Melinda von Borstel is setting a foundation for a solid health care career
Melinda von Borstel is setting a foundation for a solid health care career

Melinda von Borstel is a presidential scholar and University Honors College graduate in nutrition and food management and in international studies, a community volunteer–and a future pharmacist.

Melinda has been preparing herself carefully for her career and her life. She chose nutrition and food management because it provided a good base for a health care career.

She also minored in Spanish, knowing how the country’s demographics are changing. She felt she lacked fluency in Spanish, so she spent several months in Chile, then went on an exchange to Spain. And she took several courses that focused on gerontology, in recognition of our aging population.

That doesn’t even take into consideration the three summers she worked as an undergraduate researcher in the lab of Theresa Filtz, an assistant professor of pharmacy at OSU, for which Melinda received an Undergraduate Research Innovation Scholarship Creativity (URISC) award.

And she’s experienced at working with people in the community. She has earned numerous scholarships for academic excellence and for her volunteer work, which includes teaching Sunday School, working for Habitat for Humanity, staffing soup kitchens, reading to grade school kids, cleaning Oregon beaches and highways, and helping out at food drives.

Her long-term goal is to work as a pharmacist, where she can use her language and people skills, as well as her preparation. “The profession is changing from being a pill counter to working with people in a consultative way,” von Borstel said. “And I can’t wait to be a part of that.”

Joe Hendricks, dean of the University Honors College, puts it into perspective when he says: “If she is going to be a pharmacist, then that is the pharmacy I want to go to in the future.”

College of Pharmacy website

University Honors College website

Fighting osteoporosis is a lifelong process, according to researchers at the OSU Bone Research Laboratory.

Jumping can increase bone mass as much as 5 percent
Jumping can increase bone mass as much as 5 percent

Osteoporosis is generally considered only an issue for older people, but researchers at OSU’s Bone Research Lab have found that protection from the disease can start at an early age.

In a recent study, researchers found that a regimen of jumping and other load-bearing activities for children can increase bone mass by as much as 5 percent. “A 5 percent increase may not sound like a lot, but it translates into a 30 percent decrease in the risk of a hip fracture in adulthood,” says Christine Snow, director of the laboratory.

Osteoporosis is a low bone mass disease that reduces bone strength and increases risk of fracture. It’s a significant problem in the United States, and the numbers are startling.

  • Osteoporosis is a serious health threat for 44 million Americans, 80 percent of whom are women.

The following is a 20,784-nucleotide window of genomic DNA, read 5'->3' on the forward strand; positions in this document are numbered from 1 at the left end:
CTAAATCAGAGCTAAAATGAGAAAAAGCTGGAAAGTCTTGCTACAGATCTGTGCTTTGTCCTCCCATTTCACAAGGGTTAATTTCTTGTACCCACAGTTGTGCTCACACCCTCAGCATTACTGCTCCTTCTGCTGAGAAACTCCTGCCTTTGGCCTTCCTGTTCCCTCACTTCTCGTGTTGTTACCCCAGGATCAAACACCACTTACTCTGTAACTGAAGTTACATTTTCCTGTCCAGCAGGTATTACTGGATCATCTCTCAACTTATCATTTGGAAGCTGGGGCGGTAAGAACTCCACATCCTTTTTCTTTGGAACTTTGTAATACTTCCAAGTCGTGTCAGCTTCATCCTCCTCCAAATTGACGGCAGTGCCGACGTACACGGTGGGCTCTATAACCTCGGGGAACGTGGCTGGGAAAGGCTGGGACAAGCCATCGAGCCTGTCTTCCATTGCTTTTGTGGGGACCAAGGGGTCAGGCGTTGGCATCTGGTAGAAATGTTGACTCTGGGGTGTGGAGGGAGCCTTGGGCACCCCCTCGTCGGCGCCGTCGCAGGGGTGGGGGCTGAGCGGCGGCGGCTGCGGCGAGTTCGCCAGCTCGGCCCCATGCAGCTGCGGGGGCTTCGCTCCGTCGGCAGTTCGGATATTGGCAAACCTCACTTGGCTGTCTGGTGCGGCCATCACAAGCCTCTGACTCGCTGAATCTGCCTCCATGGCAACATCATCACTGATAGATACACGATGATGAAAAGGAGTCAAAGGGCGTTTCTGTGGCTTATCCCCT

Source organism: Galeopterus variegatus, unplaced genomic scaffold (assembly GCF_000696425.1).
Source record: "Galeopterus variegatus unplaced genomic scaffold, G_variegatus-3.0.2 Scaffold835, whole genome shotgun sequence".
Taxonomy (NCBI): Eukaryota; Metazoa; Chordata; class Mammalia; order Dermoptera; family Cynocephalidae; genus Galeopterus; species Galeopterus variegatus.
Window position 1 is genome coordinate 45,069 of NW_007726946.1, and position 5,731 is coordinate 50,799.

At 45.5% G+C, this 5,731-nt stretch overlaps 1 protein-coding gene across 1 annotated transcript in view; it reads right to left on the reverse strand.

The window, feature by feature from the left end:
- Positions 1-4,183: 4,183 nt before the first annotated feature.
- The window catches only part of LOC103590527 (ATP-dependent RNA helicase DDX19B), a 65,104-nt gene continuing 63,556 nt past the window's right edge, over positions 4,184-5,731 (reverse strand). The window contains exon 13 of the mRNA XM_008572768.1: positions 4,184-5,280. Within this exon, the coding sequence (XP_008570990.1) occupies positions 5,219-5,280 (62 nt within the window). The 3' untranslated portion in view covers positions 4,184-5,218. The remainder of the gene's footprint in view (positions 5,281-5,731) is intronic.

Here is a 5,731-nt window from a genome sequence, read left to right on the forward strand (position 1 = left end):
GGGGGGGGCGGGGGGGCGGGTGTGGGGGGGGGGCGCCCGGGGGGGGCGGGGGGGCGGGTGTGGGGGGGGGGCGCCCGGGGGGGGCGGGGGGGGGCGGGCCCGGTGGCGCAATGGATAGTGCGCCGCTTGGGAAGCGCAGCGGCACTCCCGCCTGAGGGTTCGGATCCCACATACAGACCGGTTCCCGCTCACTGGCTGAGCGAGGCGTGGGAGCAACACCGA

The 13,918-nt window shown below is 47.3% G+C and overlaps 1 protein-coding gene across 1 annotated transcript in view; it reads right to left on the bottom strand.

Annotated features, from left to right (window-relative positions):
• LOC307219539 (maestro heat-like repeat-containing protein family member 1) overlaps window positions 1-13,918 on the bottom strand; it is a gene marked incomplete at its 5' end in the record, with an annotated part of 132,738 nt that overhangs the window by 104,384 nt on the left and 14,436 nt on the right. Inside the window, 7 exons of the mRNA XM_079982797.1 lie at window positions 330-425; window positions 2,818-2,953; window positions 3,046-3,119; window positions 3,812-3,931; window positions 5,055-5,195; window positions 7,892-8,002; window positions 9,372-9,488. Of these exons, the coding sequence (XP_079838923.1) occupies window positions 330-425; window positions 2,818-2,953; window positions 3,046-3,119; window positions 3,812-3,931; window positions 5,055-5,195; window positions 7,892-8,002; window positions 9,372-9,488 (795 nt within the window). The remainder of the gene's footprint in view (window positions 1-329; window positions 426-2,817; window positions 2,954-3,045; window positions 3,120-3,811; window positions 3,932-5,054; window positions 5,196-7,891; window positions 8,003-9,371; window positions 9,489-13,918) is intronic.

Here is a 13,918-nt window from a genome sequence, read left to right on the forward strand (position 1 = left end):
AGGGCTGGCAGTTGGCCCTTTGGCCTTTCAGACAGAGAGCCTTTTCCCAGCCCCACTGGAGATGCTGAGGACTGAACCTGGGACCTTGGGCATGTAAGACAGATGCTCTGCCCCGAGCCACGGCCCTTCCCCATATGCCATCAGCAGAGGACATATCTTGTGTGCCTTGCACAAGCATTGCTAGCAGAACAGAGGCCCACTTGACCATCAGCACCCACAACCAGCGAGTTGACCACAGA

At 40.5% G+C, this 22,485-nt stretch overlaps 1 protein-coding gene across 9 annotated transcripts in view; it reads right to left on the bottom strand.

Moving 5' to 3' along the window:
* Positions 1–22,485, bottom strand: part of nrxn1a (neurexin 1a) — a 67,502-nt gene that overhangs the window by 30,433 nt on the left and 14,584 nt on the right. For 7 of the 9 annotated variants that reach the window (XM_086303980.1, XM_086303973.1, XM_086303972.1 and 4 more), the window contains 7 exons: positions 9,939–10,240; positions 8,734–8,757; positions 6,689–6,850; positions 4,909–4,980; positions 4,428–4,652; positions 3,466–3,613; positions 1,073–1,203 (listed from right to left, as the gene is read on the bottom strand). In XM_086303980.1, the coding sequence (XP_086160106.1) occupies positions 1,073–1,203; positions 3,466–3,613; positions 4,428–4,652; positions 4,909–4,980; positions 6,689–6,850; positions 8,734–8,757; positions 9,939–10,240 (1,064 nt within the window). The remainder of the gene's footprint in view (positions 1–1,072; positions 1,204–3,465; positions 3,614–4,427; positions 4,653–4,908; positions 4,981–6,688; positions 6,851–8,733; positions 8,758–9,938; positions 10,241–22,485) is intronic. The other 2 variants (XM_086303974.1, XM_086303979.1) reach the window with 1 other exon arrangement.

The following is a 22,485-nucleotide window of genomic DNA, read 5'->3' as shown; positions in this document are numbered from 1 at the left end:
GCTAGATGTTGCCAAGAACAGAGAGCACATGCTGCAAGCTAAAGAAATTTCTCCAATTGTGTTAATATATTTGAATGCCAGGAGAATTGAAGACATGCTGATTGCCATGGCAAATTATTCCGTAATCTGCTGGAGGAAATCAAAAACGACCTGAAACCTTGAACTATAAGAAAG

• In the United States, more than 10 million people have osteoporosis and another 34 million have low bone mass, putting them at increased risk for the disease.
  • One of every two women and one of every four men over 50 will have an osteoporosis-related fracture in their lifetime.

The Bone Research Laboratory is committed to reversing these trends through a lifespan approach that involves building bone mass during youth and building bone and preventing bone loss in adulthood.

For those most at risk, research at the laboratory has shown that a long-term exercise program with weighted vests reduces hip bone loss and the risk of falling in post-menopausal women.

The laboratory also serves the community by performing clinical bone scans to determine individual risk for fracture and to help people and their physicians determine what treatment might be indicated. All scans require physician referral.

An active education program also is part of the laboratory. Graduate students are actively engaged in teaching and research every year, and there are opportunities for undergraduates to gain practicum and internship experience.

“I came to OSU because of the strong reputation of the Bone Research Lab,” says doctoral student Hawley Chase Almstedt. “The knowledge I have obtained here will enable me to become a professional who can significantly contribute to the field of bone health and osteoporosis prevention.”

Bone Research Lab home page

Tory Hagen’s research suggests it may be possible to slow-and perhaps even reverse-the aging process.

Hagen in his lab
Hagen in his lab

Tory Hagen’s lab in OSU’s Linus Pauling Institute features rats that seem to be in the prime of life. They are active, full of energy, and have good memories.

The amazing thing is that these rats are quite old–in the time of their lifespan when most rats are sedentary, slow, and rather senile.

What makes these rats different from others is that Hagen, associate professor of biochemistry and biophysics at Oregon State, is feeding them two dietary compounds, carnitine and lipoic acid, that can mask metabolic problems caused by cellular aging.

“What we are trying to do is understand how these micronutrients work in the body,” Hagen says. “We need to understand both the proper effective dosage and whether they are completely safe.”

So far, the tests have been short-term studies, Hagen says, so it’s unknown whether the benefits can be preserved over the long term.

“Before going on to human clinical trials, we feel compelled to understand the ramifications of supplementation, including any potential safety problems with the use of these supplements,” he says. “Therefore, I cannot recommend that people use them until this information is available.”

“This research is exploring the fundamental process of aging, and we may in fact find ways to slow down that process and even reverse some of the effects of it,” says Balz Frei, professor and director of the Linus Pauling Institute. “But what we learn about aging is also directly relevant to the chronic diseases that kill most people around the world, such as heart disease and cancer.”

Tory Hagen’s Linus Pauling Institute page

Tory Hagen’s gene research center page

LPI newsletter interview

Kalkidan Tadesse is preparing for her future with research that could help protect alpacas and llamas from anemia.
Tadesse working on her research
Tadesse working on her research